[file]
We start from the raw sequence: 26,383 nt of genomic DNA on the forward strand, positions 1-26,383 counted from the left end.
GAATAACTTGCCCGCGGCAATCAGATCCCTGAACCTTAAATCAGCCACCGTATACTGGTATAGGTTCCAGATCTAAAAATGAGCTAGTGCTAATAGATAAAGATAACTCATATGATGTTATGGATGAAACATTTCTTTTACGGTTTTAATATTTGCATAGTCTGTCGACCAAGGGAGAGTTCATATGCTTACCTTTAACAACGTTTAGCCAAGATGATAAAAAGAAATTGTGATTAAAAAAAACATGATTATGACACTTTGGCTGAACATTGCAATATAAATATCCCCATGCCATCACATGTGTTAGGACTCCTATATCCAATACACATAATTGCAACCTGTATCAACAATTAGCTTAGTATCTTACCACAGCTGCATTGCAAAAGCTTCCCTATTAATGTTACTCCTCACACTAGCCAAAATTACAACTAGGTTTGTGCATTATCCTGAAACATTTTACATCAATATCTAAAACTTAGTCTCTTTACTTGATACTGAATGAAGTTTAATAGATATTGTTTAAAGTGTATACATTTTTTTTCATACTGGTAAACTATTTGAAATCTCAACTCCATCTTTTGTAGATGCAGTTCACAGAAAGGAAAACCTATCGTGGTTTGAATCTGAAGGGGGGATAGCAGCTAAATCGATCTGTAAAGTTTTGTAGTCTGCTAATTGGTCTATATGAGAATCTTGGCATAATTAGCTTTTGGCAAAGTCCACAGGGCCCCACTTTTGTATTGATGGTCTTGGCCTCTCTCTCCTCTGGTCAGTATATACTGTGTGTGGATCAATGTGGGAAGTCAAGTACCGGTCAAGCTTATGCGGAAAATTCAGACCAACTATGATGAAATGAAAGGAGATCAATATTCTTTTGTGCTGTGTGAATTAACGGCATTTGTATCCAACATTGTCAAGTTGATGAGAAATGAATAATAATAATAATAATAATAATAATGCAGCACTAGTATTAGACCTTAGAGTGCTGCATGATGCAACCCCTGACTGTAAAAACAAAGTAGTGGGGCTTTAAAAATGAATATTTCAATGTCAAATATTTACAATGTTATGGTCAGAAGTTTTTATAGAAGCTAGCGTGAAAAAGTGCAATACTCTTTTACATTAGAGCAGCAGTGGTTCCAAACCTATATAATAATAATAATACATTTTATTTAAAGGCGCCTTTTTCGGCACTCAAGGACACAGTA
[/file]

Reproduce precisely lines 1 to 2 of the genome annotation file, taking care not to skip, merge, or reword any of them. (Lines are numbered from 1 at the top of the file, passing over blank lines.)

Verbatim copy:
We start from the raw sequence: 26,383 nt of genomic DNA on the forward strand, positions 1-26,383 counted from the left end.
GAATAACTTGCCCGCGGCAATCAGATCCCTGAACCTTAAATCAGCCACCGTATACTGGTATAGGTTCCAGATCTAAAAATGAGCTAGTGCTAATAGATAAAGATAACTCATATGATGTTATGGATGAAACATTTCTTTTACGGTTTTAATATTTGCATAGTCTGTCGACCAAGGGAGAGTTCATATGCTTACCTTTAACAACGTTTAGCCAAGATGATAAAAAGAAATTGTGATTAAAAAAAACATGATTATGACACTTTGGCTGAACATTGCAATATAAATATCCCCATGCCATCACATGTGTTAGGACTCCTATATCCAATACACATAATTGCAACCTGTATCAACAATTAGCTTAGTATCTTACCACAGCTGCATTGCAAAAGCTTCCCTATTAATGTTACTCCTCACACTAGCCAAAATTACAACTAGGTTTGTGCATTATCCTGAAACATTTTACATCAATATCTAAAACTTAGTCTCTTTACTTGATACTGAATGAAGTTTAATAGATATTGTTTAAAGTGTATACATTTTTTTTCATACTGGTAAACTATTTGAAATCTCAACTCCATCTTTTGTAGATGCAGTTCACAGAAAGGAAAACCTATCGTGGTTTGAATCTGAAGGGGGGATAGCAGCTAAATCGATCTGTAAAGTTTTGTAGTCTGCTAATTGGTCTATATGAGAATCTTGGCATAATTAGCTTTTGGCAAAGTCCACAGGGCCCCACTTTTGTATTGATGGTCTTGGCCTCTCTCTCCTCTGGTCAGTATATACTGTGTGTGGATCAATGTGGGAAGTCAAGTACCGGTCAAGCTTATGCGGAAAATTCAGACCAACTATGATGAAATGAAAGGAGATCAATATTCTTTTGTGCTGTGTGAATTAACGGCATTTGTATCCAACATTGTCAAGTTGATGAGAAATGAATAATAATAATAATAATAATAATAATGCAGCACTAGTATTAGACCTTAGAGTGCTGCATGATGCAACCCCTGACTGTAAAAACAAAGTAGTGGGGCTTTAAAAATGAATATTTCAATGTCAAATATTTACAATGTTATGGTCAGAAGTTTTTATAGAAGCTAGCGTGAAAAAGTGCAATACTCTTTTACATTAGAGCAGCAGTGGTTCCAAACCTATATAATAATAATAATACATTTTATTTAAAGGCGCCTTTTTCGGCACTCAAGGACACAGTA